The next thing we should take a look at is a way in which to crossfade filters inside Thor. When you start crossfading filters, you would select an Oscillator, and then send them into two different filters. The problem here is that if you use the number assignments to send the Oscillators into the Mixer (buttons 1, 2, and 3) and then on into the two filters (set up in Filter slot 1 and 2), you’ll soon realize that You will always have a mix of both filters in your final output. In a basic one Oscillator sent to two different filters scenario, you’ll end up duplicating the oscillator and will always hear this duplicated sound through the two filters in the final output.

The solution is to break the normal chain of events and bypass the mixer altogether. Turn off all the Oscillator assignments going into the mixer (de-select all button 1, 2, and 3 assignments between the Oscillator and Filters 1 and 2). Instead, have the Oscillator sent to both filters directly, and then use a Rotary to act as the scaling knob for these two assignments. This has the effect of controlling the direction of the oscillator going into filter 1 and filter 2 (controlling the amount of sound passed through into both filters). Doing it this way provides a usable crossfade for both filters, and puts it neatly on a Rotary; all within Thor.

The Modulation Bus Routing Section (MBRS) looks like this:

Osc1 : 100 > Filt1 In : -100 > Rotary 1

Osc1 : 100 > Filt2 In : 100 > Rotary 1

The front panel of Thor would look like this:

Crossfading Filters in Thor setup: The front panel
Crossfading Filters in Thor setup: The front panel

And here’s a video to outline how you set it all up:

Using Crossfading to Access the Oscillator’s Envelope Amount Knob

This next approach will show one way to solve a problem that has annoyed me since the inception of Thor. If you do a lot of sound design using Thor, you’ll come up against an issue with the Filter Envelope knobs. Put simply, you can’t modulate them or automate them inside Thor. It’s one of the few parameters, along with the sync Oscillator buttons and bandwidth sliders, which you can’t control using the MBRS. Of course, you can put Thor inside a Combinator and use the Combinator programming to map this parameter to a Combinator Rotary. But that’s a bit of a waste of a device.

So here’s one solution to do everything within Thor. The idea is to duplicate the exact same filter in filter slots 1 and 2. Both filters have the exact same parameters, except filter 1 Envelope knob is set to zero (0) and the filter 2 Envelope knob is set to 127. From here, we can use the same crossfading filter trick we used before and set up the Rotary to cross between these two filters. In essence, the crossfade works as an envelope amount increase knob. Voila!

But this trick is not without it’s downsides. Though you can send any number of oscillators through both filters. In essence you are losing 1 filter slot (don’t forget you still have filter slot 3 if you want to add a filter into the mix). So this trick is really only useful if you have a setup where only 1 or 2 filters are needed. If you need a third filter or more, you’ll have to send the audio output to additional Thor(s) and use this additional Thor(s) filters.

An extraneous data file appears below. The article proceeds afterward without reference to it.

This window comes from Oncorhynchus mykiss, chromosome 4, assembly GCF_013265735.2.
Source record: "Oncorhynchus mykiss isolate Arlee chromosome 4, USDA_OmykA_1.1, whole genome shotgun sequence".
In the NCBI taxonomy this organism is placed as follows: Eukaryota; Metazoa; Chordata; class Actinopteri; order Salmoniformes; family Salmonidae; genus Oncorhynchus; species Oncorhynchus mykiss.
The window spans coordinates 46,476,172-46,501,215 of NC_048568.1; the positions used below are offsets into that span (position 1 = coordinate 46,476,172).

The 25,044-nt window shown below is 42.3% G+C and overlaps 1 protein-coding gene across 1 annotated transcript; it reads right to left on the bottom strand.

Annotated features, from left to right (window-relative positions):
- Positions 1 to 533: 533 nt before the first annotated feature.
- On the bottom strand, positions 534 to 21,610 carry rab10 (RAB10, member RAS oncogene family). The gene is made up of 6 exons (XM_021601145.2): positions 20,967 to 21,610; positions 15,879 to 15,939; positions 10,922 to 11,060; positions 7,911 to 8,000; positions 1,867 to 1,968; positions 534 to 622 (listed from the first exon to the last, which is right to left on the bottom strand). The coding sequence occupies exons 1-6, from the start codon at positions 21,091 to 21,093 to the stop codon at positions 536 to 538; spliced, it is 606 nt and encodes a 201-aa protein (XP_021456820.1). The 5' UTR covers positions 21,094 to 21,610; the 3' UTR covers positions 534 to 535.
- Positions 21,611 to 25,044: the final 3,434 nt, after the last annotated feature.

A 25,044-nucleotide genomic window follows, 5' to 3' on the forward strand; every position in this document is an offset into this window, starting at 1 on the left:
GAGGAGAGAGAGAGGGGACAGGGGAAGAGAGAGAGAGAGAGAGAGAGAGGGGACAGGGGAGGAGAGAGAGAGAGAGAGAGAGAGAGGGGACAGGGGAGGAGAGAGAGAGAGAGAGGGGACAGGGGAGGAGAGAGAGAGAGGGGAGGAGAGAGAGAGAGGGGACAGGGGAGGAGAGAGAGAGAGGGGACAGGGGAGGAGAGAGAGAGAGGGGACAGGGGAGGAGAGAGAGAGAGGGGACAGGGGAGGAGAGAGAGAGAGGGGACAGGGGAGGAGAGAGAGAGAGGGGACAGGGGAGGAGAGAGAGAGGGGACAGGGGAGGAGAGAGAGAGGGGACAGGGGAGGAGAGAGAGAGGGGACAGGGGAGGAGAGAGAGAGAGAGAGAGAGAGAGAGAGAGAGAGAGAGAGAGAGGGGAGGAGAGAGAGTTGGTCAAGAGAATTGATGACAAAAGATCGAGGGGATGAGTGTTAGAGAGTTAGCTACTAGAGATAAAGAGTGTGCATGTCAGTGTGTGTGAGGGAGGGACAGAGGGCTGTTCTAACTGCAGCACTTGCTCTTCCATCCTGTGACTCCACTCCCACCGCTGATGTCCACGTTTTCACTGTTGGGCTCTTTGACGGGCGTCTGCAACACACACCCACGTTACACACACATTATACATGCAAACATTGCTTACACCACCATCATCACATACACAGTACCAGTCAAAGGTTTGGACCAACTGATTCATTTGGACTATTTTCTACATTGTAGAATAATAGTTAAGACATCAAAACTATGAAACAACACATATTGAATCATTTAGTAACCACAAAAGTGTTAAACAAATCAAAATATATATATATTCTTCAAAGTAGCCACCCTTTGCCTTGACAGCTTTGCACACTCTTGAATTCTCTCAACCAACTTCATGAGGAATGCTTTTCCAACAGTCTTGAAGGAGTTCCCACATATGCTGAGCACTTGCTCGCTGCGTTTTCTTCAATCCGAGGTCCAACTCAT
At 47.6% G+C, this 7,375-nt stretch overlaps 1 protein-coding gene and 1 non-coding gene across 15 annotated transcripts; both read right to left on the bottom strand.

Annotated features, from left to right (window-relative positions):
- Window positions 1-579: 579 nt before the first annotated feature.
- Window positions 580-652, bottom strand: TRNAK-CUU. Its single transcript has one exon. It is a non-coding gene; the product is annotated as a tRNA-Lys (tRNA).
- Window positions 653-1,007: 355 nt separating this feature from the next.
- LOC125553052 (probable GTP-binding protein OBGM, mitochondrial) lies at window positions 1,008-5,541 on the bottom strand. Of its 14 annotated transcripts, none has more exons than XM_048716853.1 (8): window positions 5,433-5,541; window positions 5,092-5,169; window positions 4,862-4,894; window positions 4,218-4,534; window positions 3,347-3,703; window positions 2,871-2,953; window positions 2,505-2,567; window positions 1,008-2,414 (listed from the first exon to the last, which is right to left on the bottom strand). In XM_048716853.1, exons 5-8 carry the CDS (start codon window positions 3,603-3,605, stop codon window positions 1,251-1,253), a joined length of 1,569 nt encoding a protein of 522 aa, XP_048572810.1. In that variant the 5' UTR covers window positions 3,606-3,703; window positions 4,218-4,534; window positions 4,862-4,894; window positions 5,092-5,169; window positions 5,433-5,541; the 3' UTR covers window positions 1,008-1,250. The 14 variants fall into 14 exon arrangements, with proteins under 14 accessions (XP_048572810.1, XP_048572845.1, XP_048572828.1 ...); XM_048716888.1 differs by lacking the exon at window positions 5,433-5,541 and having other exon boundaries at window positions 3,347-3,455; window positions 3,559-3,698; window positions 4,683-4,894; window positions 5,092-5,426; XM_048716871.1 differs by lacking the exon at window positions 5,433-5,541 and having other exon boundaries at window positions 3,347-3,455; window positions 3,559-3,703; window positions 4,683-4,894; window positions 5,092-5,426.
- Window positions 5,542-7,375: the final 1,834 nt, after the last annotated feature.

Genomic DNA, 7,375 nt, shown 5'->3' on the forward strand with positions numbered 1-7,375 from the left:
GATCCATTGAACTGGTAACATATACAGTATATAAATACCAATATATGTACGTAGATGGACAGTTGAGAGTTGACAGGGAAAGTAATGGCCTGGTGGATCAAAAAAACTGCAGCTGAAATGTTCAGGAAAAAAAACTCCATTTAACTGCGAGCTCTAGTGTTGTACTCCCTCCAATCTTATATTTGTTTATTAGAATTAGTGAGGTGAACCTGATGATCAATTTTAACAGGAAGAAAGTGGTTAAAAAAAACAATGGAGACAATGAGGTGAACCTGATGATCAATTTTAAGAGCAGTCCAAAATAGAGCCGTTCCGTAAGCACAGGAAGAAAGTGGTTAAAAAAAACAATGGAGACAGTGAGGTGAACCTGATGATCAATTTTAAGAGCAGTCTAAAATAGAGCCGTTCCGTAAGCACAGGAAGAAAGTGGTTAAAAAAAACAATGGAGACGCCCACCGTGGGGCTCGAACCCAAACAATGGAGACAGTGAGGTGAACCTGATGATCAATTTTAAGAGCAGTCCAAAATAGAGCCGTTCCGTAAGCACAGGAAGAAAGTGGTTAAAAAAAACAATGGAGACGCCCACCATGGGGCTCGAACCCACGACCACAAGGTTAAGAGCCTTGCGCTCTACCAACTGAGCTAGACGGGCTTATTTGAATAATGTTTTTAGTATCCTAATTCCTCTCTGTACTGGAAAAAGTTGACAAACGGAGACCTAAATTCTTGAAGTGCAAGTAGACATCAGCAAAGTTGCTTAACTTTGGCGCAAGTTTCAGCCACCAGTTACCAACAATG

Here’s what the Thor front panel looks like when we want to access the Envelope knob:

Crossfading Filters to access the Envelope Amount Knob in Thor
Crossfading Filters to access the Envelope Amount Knob in Thor

And here’s a video to outline how you set it all up:

One thing you might not have thought about: Crossfading LFOs

This next trick is probably one of the more interesting ways to crossfade elements in Thor. And it’s probably not thought about too much by new recruits to the Reason world. However, it’s a useful setup and can provide some more advanced modulation options. One LFO on it’s own can deliver some nice modulations, but how about mixing two LFOs together? This setup can open you up to a world of new modulations in your sound design. And it’s really not hard to accomplish at all. In this instance, you’ll want to create a second device (Subtractor, Malstrom, or another Thor) in order to access two free-running LFOs.

The essence of this design is to take a secondary LFO source, and send that into the CV1 input on the back of Thor. Once you do that, you gain access to this LFO and can combine it with Thor’s LFO2. Set up both LFOs with different waveforms, and add them to a Rotary, and you have yourself an LFO crossfade in Thor. This can then be used to modulate any parameter in Thor you can think of (Amp Envelope parameters, Oscillator FM Frequency, Filter Frequency, etc.).

The MBRS would look like the following:

LFO2 : 100 > Filt1 Freq : -100 > Rotary 1

CV In1 : 100 > Filt1 Freq : 100 > Rotary 1

And here’s a short video to show you the setup:


So that’s it in a nutshell. Crossfading various parts of Thor can be a lot of fun, and provide a very useful avenue to explore modulations, sound possibilities, and all kinds of crazy routings. What other crossfading ideas do you have? Perhaps crossfading between two Oscillators’ FM Frequency might be an interesting idea. And how about setting up another Rotary to crossfade two LFO’s which affect this FM Frequency. You can do it all inside Thor. No need to step outside too far to get it accomplished.

Good luck in all your music making. I hope this helps to inspire you next time you are designing that killer sound in Thor.